As for fraud investigations, leave in place predictive modeling and the HEAT teams, because these methods are actually getting to the root of the problem and are returning ill-gotten dollars to the Medicare program. When it comes to outside entities, we need not develop memories of the Recovery Audit  Contractors, because their abhorrent work product is currently on display for all the world to see. Roughly 2/3rds of everything they do is dedicated to purposeless paper shuffling, rather than the detection of actual improper payments. One marvels at the thought of the massive celebrations that would result if the RACs suddenly disappeared. Farther up the chain, the ZPICs on average collect about 2% of everything they extrapolate as an overpayment, but we don’t really know the actual number because the OIG has stated that the baseline data to measure their performance is fatally flawed. This reminds me that until that data is purified, the ZPICs will continue to mainly operate as a middle man for government-sponsored subsidies to the legal industry. Ask your typical taxpayer if that is something they wish to continue.

The development of the human memory keeps one from being fascinated by the latest shiny pocket watch issue being pendulated in our faces by the self-absorbed politician of the moment. Much like Glen Campbell, there may come a day that the many facts parading in our minds will begin to slip away. Until that day comes, in the realm of health care, memories are not just a rudimentary tool of assistance, but a blunt weapon against the many forces attempting to shove unwelcome schemes into an arena currently collapsing from the bad ideas of the past.

Paul Spencer will be a presenter at the Fi-Med RAC Summit in Milwaukee, WI on April 16th and 17th, 2012. Go to the Summit website for further information on this unique educational opportunity. Use promo code “SPENCER” to receive $50 off the registration price for a limited time.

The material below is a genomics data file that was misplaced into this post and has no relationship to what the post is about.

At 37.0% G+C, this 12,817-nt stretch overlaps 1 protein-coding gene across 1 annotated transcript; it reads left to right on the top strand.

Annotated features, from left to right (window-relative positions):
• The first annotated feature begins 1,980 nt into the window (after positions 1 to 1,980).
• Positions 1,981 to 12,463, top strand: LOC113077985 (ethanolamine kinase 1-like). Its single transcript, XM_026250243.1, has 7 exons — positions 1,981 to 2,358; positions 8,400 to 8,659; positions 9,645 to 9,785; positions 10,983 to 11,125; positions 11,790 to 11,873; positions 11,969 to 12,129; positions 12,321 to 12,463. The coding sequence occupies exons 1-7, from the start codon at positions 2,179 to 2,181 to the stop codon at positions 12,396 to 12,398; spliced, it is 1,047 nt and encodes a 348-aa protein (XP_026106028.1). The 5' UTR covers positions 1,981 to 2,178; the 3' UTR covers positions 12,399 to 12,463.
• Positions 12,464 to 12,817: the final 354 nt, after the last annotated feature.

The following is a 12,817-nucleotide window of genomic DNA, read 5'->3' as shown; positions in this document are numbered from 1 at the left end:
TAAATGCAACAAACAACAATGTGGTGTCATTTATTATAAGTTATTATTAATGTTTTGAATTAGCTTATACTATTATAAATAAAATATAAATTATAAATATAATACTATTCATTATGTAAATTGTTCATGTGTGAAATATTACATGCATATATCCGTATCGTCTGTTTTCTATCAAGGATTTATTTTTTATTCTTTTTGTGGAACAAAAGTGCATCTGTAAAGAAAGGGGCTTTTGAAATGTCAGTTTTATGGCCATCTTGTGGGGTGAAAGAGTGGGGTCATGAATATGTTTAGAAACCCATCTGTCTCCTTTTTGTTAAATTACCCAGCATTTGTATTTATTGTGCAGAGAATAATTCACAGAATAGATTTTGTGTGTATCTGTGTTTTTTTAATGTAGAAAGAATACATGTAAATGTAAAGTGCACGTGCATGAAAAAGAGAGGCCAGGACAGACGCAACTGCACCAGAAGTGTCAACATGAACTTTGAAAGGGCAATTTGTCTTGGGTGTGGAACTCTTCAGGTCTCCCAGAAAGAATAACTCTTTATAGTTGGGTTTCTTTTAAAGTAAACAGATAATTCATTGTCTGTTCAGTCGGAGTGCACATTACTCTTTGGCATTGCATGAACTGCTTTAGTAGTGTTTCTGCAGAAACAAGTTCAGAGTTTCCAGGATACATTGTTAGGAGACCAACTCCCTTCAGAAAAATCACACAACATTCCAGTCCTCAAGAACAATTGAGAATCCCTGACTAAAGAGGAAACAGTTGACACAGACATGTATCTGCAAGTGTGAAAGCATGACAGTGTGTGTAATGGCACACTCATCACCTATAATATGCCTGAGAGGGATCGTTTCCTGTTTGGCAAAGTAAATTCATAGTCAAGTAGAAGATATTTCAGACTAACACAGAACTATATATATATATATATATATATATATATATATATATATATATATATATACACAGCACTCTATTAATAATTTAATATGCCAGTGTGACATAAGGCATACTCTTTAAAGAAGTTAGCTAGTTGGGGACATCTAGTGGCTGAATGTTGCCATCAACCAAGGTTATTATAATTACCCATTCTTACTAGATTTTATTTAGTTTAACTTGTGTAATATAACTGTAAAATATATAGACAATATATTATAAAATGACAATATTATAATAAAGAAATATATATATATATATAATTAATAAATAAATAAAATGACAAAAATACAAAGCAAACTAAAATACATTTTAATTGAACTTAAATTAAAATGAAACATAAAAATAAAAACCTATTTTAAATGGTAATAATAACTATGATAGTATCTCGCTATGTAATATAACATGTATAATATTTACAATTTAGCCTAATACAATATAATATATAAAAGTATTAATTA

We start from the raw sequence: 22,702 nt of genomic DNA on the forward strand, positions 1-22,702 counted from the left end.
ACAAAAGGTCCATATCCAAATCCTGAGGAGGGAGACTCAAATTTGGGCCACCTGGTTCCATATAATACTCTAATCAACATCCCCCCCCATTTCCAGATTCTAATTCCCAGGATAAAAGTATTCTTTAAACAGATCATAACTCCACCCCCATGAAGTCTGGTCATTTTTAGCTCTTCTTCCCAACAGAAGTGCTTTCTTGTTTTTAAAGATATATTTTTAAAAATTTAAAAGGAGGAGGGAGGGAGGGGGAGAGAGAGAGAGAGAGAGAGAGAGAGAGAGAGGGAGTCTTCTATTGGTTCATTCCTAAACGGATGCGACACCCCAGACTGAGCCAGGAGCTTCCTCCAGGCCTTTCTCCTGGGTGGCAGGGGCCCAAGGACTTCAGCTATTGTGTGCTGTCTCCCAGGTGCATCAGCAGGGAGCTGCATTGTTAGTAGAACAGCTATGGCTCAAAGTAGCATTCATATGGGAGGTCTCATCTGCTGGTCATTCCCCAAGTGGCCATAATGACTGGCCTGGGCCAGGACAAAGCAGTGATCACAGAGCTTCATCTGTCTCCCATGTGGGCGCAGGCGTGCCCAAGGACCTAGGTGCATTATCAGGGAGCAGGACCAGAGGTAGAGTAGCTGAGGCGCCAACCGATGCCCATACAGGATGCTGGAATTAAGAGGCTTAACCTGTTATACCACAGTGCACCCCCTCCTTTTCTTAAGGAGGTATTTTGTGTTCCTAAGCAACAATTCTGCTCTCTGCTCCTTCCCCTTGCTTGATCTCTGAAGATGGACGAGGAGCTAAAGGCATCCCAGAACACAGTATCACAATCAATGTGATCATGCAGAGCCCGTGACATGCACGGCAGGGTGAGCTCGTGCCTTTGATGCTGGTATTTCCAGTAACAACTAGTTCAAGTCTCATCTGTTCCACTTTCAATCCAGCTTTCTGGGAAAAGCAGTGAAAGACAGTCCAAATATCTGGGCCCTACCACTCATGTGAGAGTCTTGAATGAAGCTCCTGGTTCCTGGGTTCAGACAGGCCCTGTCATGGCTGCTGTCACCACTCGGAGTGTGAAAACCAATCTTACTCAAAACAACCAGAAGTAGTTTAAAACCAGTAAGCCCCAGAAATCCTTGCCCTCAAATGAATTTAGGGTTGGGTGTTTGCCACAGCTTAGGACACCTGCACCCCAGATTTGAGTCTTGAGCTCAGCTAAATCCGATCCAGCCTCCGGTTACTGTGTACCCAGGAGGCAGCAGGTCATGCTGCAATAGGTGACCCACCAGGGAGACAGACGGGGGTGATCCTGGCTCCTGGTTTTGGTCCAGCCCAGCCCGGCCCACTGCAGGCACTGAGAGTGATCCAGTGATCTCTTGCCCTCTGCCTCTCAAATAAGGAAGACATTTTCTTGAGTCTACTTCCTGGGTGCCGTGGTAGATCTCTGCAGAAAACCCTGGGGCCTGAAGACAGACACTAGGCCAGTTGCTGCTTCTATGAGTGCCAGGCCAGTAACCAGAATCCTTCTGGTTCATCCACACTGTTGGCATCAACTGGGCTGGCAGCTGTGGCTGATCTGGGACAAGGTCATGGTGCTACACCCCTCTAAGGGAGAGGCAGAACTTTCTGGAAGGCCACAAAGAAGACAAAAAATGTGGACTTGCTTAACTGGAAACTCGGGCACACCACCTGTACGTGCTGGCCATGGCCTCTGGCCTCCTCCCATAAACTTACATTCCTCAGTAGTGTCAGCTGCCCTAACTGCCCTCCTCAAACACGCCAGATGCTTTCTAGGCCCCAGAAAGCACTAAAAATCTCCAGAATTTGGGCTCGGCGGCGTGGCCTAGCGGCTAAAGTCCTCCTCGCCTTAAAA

2011: Push It Down The Well Already!

Posted by J. Paul Spencer, CPC, CPC-H in J. Paul Spencer, CPC CPC-H

When I open any reputable history book, the first thing that strikes me is the names of people who have existed and made an impact in history. There is an old quotation of unknown origin that says “May you live in interesting times”. Certainly, there have been those that have fulfilled that saying to its utmost.

While I occupy what is a very small space in the world of mass communication, and despite the fact that my science-based belief system automatically precludes me from thinking that my words have very little long-term impact in the grand universal chaotic scheme, I am ready to make the following pronouncement based on facts in evidence.

I do not live in interesting times, for fascinating eras cannot possibly contain this many stupid people.

Unlike all of the promising black-and-white documentaries of yesteryear, where the future promised technological convenience, helicopter commuting to work and (in general) faster ways to become as least as smart as the briefcase-carrying regional sales manager of 1954, the modern times that have appeared in front of me features a cornucopia consisting mostly of dullards, the willfully ignorant and neo-neanderthals of every size, shape and creed.

I am far from my idealized world of Buckminster Fuller, populated by efficient 3-wheeled cars and modest housing that allows everyone to live in a confined space comfortably and equitably. I am in the opening scenes of 2001: A Space Odyssey, where the lead Cro-Magnon finds a bone and instead of using it as a rudimentary tool to grind corn into flour, can only think to use it as a truncheon to beat the life out of his enemies on the other side of the creek.

In the past, I could ignore this empty-headed herd for two reasons. First, in days gone by, these people usually congregated in places where I never appeared, such as drunken bar fights, floating crap games and (such as those that occurred around the corner from my house in a public park in Wilmington, North Carolina  in 1974) cross burnings. Second, I slept fairly well at night, believing that there existed reasonable people to show us that there was indeed a common good worth fighting for, despite the randomly spewed venom of the wrong-headed minority.

In 2011, we showed no promise of cultural evolution to a higher standard. Instead, as a society, we stood and watched as the rightfully maligned slack-jawed yokel of yesteryear grabbed the keys to the car, passed out drunk from moonshine and drove the Car of Country off a cliff.